Fayetteville removes ‘hindrances’ to alcohol sales

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Alcohol sales to be allowed at movie theaters, gaming centers, tap houses; carry-outs to be permitted, as well as spiked ice cream and BYOB sites — 

Text amendments to the Fayetteville alcohol ordinance were approved by unanimous vote by the City Council on July 16 in response to businesses being hindered by the ordinance.

Downtown Development Director Brian Wismer said the proposed changes reflect the city’s efforts to be responsive to the needs of businesses saying that they are hindered by the various restrictions or limitations to the alcohol ordinance.

Wismer said the revision would also allow staff the opportunity to implement basic housekeeping measures to improve the daily administration of the code.

Among the several items included in the amendment was one that came up at the first reading on July 2. That dealt with a proposal last year by Cinemark Theaters to serve alcohol. The theater could not comply with the ordinance provision that required table eating for no less than 40 people in an exclusive area.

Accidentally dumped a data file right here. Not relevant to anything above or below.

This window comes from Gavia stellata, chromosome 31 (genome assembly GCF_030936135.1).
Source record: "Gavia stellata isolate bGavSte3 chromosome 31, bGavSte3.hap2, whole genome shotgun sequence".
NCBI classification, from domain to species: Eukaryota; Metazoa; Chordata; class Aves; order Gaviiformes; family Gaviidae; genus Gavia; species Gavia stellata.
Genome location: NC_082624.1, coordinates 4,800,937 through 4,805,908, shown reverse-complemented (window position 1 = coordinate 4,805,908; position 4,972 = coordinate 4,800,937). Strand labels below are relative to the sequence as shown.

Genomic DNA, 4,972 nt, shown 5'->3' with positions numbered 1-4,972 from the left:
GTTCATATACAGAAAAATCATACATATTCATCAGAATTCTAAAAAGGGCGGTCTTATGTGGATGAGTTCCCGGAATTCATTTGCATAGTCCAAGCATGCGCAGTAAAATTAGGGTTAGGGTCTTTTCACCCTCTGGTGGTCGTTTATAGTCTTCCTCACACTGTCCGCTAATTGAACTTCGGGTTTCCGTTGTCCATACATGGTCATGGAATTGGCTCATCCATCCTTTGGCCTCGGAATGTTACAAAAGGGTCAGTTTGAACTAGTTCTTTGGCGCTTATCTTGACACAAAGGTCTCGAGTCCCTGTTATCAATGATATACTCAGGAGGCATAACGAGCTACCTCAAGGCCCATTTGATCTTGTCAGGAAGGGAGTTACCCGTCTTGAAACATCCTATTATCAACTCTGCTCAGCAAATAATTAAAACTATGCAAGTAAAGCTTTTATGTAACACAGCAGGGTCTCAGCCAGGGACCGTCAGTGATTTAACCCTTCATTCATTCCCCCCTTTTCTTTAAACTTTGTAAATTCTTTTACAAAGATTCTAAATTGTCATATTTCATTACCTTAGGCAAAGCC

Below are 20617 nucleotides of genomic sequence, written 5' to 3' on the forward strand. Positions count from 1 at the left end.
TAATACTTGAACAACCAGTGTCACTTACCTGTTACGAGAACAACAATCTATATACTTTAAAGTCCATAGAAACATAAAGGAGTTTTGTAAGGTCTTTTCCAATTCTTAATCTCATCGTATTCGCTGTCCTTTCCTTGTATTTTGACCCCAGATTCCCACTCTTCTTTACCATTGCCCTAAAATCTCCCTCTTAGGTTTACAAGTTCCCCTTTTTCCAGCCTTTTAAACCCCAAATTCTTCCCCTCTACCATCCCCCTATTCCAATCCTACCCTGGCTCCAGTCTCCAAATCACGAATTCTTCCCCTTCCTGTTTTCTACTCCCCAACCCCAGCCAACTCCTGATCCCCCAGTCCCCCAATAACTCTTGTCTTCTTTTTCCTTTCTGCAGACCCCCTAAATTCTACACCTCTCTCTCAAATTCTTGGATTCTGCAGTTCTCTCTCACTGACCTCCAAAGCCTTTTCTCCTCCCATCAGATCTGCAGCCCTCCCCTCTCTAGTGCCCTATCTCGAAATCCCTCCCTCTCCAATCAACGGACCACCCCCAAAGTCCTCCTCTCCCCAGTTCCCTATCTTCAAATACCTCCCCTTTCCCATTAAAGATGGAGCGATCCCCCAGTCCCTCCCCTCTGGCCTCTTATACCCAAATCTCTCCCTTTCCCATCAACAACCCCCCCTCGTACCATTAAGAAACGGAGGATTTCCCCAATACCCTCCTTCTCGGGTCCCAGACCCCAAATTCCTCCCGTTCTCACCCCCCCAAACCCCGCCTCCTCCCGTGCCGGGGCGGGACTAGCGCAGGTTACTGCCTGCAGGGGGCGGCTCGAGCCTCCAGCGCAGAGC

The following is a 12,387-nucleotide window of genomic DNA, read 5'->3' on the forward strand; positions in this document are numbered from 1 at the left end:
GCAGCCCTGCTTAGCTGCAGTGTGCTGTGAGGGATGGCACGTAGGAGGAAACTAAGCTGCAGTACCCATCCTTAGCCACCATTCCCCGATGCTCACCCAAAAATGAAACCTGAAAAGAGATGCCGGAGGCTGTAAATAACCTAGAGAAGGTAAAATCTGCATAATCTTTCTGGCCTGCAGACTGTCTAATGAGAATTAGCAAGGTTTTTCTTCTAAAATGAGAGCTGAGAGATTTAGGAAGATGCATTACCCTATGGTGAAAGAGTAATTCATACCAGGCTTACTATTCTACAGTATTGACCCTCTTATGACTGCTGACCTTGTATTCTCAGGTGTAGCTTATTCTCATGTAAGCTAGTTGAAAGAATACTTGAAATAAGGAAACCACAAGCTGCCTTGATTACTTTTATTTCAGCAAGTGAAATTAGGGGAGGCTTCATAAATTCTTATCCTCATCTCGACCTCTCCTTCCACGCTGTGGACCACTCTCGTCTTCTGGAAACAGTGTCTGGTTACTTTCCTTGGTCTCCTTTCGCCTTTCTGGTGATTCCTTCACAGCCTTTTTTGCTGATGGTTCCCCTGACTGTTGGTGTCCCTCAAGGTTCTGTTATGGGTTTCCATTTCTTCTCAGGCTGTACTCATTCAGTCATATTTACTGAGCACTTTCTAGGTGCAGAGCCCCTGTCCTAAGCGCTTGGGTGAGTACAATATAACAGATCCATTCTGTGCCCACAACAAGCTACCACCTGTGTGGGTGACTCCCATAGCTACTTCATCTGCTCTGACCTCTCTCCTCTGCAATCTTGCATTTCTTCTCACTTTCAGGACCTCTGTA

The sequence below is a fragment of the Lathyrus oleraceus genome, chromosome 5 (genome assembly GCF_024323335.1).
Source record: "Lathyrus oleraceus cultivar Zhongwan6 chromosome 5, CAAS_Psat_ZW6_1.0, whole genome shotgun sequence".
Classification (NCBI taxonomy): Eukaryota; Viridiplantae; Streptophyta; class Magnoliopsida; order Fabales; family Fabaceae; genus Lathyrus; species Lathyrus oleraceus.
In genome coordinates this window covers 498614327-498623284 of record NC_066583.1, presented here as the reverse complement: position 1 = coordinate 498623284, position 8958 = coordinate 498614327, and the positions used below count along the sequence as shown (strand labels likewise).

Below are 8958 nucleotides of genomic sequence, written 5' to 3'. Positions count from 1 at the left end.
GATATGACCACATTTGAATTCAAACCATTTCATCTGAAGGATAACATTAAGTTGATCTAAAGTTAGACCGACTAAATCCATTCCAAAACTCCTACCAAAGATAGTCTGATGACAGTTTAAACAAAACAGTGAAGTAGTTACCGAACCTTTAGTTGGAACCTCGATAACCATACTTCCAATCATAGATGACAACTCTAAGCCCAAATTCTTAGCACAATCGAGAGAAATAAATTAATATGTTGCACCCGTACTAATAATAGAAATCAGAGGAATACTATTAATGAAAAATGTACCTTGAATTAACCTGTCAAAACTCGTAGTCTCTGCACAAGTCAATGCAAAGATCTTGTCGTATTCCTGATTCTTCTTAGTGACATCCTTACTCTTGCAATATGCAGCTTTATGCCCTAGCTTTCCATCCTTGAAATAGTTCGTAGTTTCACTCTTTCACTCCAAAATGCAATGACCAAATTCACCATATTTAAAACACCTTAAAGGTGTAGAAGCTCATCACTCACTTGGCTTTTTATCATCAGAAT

Cinemark Director of Food and Beverage Matt Dunne in November 2019 said the theater company had 180 theaters nationwide that serve alcohol, adding that the company has security measures in place to monitor consumption and ensure that consumption is not abused.

At the request of council members at the July 2 meeting, movie theaters were included in the amendment and will no longer be subject to the 40-seat requirement.

Addressing the concern about alcohol being served in proximity to children, Councilman Scott Stacy noted the absence of problems with alcohol sold in the family setting at Chuck E. Cheese.

“You don’t get any more family-friendly than that,” Stacy said

As approved July 16, the items in the amendment include:

  • Allowances for businesses within an Entertainment District to possess licenses for both on-premise and off-premise consumption.
  • Regulation for the sale of “alcoholic frozen consumables”, which is essentially ice cream with a measurable alcohol content.
  • Regulation for businesses to operate as a “tap house,” which is an establishment serving a variety of craft beer/wine for on-premises consumption.
  • Regulation for businesses to operate as a “gaming center’, which includes a variety of newer, trendier recreational competitions such as duckpin bowling, cornhole, and axe throwing.
  • Regulations for brownbagging, aka BYOB, for certain business types including art and cooking instructional classes.
  • Elimination of the 40-seat minimum requirement for most licensees, thereby allowing for smaller, boutique establishments.
  • Housekeeping changes to provide clarity and improve efficiency with administration.